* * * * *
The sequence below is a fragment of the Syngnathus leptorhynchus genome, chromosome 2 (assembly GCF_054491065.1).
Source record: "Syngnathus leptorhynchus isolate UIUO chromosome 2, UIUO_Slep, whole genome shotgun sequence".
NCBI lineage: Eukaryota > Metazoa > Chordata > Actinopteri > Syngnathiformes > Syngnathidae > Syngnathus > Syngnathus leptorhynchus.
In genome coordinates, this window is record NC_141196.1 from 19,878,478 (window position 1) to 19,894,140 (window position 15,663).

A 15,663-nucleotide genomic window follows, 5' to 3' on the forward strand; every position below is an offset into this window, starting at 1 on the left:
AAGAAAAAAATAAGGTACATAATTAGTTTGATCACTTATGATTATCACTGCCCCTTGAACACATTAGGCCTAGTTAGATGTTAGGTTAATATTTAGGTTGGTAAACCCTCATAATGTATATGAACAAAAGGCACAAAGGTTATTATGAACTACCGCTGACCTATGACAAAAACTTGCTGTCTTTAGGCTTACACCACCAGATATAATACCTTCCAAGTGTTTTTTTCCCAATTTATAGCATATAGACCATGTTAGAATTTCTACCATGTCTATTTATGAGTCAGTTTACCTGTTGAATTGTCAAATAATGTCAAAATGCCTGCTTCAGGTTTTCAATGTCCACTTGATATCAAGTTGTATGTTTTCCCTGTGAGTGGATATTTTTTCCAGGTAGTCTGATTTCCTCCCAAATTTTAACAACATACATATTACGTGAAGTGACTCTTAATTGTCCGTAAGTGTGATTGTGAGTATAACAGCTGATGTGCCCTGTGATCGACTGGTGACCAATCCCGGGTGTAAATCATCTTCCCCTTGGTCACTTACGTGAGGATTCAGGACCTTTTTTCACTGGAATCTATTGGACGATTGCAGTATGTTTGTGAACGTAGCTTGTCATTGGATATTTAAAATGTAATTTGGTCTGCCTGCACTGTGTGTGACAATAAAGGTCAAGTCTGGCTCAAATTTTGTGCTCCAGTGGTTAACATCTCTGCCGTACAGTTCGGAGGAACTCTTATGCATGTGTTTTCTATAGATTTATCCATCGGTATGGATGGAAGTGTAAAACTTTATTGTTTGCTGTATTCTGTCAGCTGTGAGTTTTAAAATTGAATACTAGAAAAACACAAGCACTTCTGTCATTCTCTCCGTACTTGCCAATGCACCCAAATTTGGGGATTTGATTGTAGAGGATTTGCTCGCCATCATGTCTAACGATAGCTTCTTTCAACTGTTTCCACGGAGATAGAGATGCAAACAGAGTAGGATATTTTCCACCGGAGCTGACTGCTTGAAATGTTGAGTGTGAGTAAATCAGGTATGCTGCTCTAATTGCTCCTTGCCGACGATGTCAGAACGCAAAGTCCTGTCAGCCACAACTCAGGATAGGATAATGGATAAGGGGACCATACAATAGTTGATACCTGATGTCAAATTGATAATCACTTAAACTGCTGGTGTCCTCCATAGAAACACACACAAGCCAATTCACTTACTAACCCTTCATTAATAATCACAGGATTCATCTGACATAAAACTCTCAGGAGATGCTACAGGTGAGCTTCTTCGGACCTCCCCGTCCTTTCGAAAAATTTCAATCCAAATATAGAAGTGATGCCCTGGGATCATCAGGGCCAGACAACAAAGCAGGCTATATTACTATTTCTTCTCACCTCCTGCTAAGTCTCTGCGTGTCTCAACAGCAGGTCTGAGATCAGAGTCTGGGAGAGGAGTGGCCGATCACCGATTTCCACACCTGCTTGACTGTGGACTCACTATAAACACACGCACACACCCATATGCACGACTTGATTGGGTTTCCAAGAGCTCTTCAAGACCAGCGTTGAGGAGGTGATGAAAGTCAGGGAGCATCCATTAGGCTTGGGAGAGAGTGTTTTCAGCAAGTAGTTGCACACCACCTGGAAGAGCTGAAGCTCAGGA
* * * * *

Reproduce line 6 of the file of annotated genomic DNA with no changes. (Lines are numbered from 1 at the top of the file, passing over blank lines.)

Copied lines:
AAGAAAAAAATAAGGTACATAATTAGTTTGATCACTTATGATTATCACTGCCCCTTGAACACATTAGGCCTAGTTAGATGTTAGGTTAATATTTAGGTTGGTAAACCCTCATAATGTATATGAACAAAAGGCACAAAGGTTATTATGAACTACCGCTGACCTATGACAAAAACTTGCTGTCTTTAGGCTTACACCACCAGATATAATACCTTCCAAGTGTTTTTTTCCCAATTTATAGCATATAGACCATGTTAGAATTTCTACCATGTCTATTTATGAGTCAGTTTACCTGTTGAATTGTCAAATAATGTCAAAATGCCTGCTTCAGGTTTTCAATGTCCACTTGATATCAAGTTGTATGTTTTCCCTGTGAGTGGATATTTTTTCCAGGTAGTCTGATTTCCTCCCAAATTTTAACAACATACATATTACGTGAAGTGACTCTTAATTGTCCGTAAGTGTGATTGTGAGTATAACAGCTGATGTGCCCTGTGATCGACTGGTGACCAATCCCGGGTGTAAATCATCTTCCCCTTGGTCACTTACGTGAGGATTCAGGACCTTTTTTCACTGGAATCTATTGGACGATTGCAGTATGTTTGTGAACGTAGCTTGTCATTGGATATTTAAAATGTAATTTGGTCTGCCTGCACTGTGTGTGACAATAAAGGTCAAGTCTGGCTCAAATTTTGTGCTCCAGTGGTTAACATCTCTGCCGTACAGTTCGGAGGAACTCTTATGCATGTGTTTTCTATAGATTTATCCATCGGTATGGATGGAAGTGTAAAACTTTATTGTTTGCTGTATTCTGTCAGCTGTGAGTTTTAAAATTGAATACTAGAAAAACACAAGCACTTCTGTCATTCTCTCCGTACTTGCCAATGCACCCAAATTTGGGGATTTGATTGTAGAGGATTTGCTCGCCATCATGTCTAACGATAGCTTCTTTCAACTGTTTCCACGGAGATAGAGATGCAAACAGAGTAGGATATTTTCCACCGGAGCTGACTGCTTGAAATGTTGAGTGTGAGTAAATCAGGTATGCTGCTCTAATTGCTCCTTGCCGACGATGTCAGAACGCAAAGTCCTGTCAGCCACAACTCAGGATAGGATAATGGATAAGGGGACCATACAATAGTTGATACCTGATGTCAAATTGATAATCACTTAAACTGCTGGTGTCCTCCATAGAAACACACACAAGCCAATTCACTTACTAACCCTTCATTAATAATCACAGGATTCATCTGACATAAAACTCTCAGGAGATGCTACAGGTGAGCTTCTTCGGACCTCCCCGTCCTTTCGAAAAATTTCAATCCAAATATAGAAGTGATGCCCTGGGATCATCAGGGCCAGACAACAAAGCAGGCTATATTACTATTTCTTCTCACCTCCTGCTAAGTCTCTGCGTGTCTCAACAGCAGGTCTGAGATCAGAGTCTGGGAGAGGAGTGGCCGATCACCGATTTCCACACCTGCTTGACTGTGGACTCACTATAAACACACGCACACACCCATATGCACGACTTGATTGGGTTTCCAAGAGCTCTTCAAGACCAGCGTTGAGGAGGTGATGAAAGTCAGGGAGCATCCATTAGGCTTGGGAGAGAGTGTTTTCAGCAAGTAGTTGCACACCACCTGGAAGAGCTGAAGCTCAGGA